Low back pain is incredibly common. At least half of all adults will experience low back pain, and one of every four adults have had back pain in the previous month. For the fortunate, their back pain will resolve with rest and conservative treatments. However, for countless Americans, low back surgery—spinal fusion surgery or artificial disc replacement surgery—is their only hope of relief. Spinal fusion surgery is the surgical fusing or melding of the spinal bones. Artificial disc replacement surgery is the replacement of a damaged or diseased natural disc with a synthetic disc device. The major difference: The artificial disc replacement procedure preserves and restores spinal motion.
The artificial disc replacement procedure is performed under general anesthesia. This means that you will not be awake during the procedure and you will have no memory of the process after the anesthesia is started. A spine surgeon—either a neurosurgeon or orthopedic surgeon—performs the artificial disc replacement procedure with the assistance of an anesthesiologist, other surgeons, scrub nurses and the rest of the surgical team.
Even though the operation will take place on your spine, you will be lying on your back during the artificial disc replacement procedure. The surgeon will make an incision in your abdomen and various devices will be used to gently retract your organs to make room for the spine surgeon to reach your spine. The vertebral bones are slightly spread apart to allow free access to the disc space. Indeed, careful preparation is a key part of artificial disc replacement surgery. Using this approach allows the surgeon to replace the damaged vertebral disc without damaging the spinal cord, nerves, or important muscles in your back.
The spine surgeon carefully removes the damaged vertebral disc including any segments that may be torn or damaged. Once complete, the bottom of one spinal bone and the top of the spinal bone below will be ready to accept the artificial disc. It is critical that the layer of cartilage on these endplates is fully removed.
Placing the artificial disc requires planning, preparation, and skill. The endplates are placed tightly on the vertebral bones so they will hold to the spinal bones and are in proper alignment with the rest of the spine. Some artificial discs are a single piece while others are in multiple pieces. The more pieces to the artificial disc, the more challenging the placement and alignment. Regardless of disc design, all types of artificial discs are designed to provide mobility and flexibility to the spine, in many ways mimicking the natural vertebral disc. A spine surgeon who has extensive experience with artificial disc replacement surgery will be able to help you decide what artificial disc is right for you.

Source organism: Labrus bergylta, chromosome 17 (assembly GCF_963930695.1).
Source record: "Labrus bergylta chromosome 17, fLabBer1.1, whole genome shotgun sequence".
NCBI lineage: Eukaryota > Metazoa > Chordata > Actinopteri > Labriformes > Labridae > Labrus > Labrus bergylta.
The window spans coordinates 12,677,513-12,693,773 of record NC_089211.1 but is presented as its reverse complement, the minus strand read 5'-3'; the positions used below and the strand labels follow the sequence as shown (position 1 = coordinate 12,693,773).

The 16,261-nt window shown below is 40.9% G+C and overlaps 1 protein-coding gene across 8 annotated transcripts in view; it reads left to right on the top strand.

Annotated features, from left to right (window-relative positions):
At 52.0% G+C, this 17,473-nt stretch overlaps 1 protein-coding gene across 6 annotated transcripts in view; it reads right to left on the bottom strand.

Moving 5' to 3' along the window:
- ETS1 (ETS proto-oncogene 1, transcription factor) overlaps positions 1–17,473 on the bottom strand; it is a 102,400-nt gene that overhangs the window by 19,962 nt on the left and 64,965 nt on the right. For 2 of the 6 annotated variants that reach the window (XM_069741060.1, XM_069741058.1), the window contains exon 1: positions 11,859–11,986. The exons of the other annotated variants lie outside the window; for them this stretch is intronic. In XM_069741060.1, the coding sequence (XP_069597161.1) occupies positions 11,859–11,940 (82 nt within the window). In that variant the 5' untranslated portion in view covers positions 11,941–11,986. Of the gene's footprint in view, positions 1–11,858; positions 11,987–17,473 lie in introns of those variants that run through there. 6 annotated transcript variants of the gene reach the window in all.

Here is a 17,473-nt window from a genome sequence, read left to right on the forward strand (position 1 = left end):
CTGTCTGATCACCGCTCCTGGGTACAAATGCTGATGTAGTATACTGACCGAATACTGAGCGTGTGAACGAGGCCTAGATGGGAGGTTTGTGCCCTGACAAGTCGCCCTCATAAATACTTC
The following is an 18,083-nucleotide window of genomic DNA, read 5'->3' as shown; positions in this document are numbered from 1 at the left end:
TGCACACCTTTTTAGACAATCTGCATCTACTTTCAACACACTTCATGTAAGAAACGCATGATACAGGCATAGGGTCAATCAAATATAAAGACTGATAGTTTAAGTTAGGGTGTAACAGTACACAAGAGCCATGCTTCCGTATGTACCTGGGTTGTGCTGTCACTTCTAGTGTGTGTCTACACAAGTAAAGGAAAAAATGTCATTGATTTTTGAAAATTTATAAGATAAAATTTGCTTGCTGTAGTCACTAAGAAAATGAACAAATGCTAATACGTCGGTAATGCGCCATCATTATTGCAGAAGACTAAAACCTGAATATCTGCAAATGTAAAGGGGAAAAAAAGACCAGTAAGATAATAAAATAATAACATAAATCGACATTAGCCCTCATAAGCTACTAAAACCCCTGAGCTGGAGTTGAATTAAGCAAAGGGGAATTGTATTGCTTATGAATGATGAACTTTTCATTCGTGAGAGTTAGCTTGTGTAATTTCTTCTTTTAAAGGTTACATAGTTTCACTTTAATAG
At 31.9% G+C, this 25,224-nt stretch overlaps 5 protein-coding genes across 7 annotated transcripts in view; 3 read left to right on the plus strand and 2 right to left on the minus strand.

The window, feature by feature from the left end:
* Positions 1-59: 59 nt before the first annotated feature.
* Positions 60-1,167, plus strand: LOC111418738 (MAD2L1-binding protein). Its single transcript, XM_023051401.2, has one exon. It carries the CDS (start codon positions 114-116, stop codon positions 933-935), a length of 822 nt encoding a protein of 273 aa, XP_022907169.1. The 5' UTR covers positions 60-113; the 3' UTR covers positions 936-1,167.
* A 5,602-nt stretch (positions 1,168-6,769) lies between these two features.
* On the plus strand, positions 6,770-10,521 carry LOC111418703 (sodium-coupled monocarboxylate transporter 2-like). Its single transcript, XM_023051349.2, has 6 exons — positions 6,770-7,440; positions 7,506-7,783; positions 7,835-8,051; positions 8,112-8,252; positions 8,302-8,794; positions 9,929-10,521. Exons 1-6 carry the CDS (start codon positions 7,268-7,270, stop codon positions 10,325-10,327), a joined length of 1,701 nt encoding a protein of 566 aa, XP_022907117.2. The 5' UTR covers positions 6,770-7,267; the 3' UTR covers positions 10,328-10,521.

The surgery usually takes between 1 to 2 hours for most single level, primary artificial disc replacement surgeries. After the artificial disc replacement procedure is complete, you will be moved to a post-anesthesia care unit (PACU) or similar area to wake from the anesthesia and receive supportive care. Once you are fully awake, alert, and able to talk to staff, you will be wheeled to a hospital room or sent home if in a surgery center as an outpatient.
Most people who have had artificial disc replacement surgery can expect to be in the hospital as little as 0, home same day, and as many as 2 days. During that time, you will be asked to perform certain exercises that help with recovery. A physical therapist may show you how to perform the exercises. Most of these exercises will be modest at first—simply walking and gentle stretching and twisting. One movement you should not do for the first several days to weeks after surgery is to hyperextend your back (e.g. lean back and look straight up; make the middle of your spine push farther forward than your shoulders and your waist).
Unlike spinal fusion surgery, no bones have to fuse after artificial disc replacement surgery. This means that recovery times tend to be shorter after the artificial disc replacement procedure. That said, you can expect a recovery period of several weeks before you can return to full activity. Your surgeon will monitor your recovery process through several post-surgical, follow-up appointments. While recovery from artificial disc replacement surgery may take up to a month or two (or perhaps a little longer), the long-term benefits of artificial disc replacement surgery are worth it. The overwhelming majority of people who have artificial disc replacement surgery are satisfied with the procedure.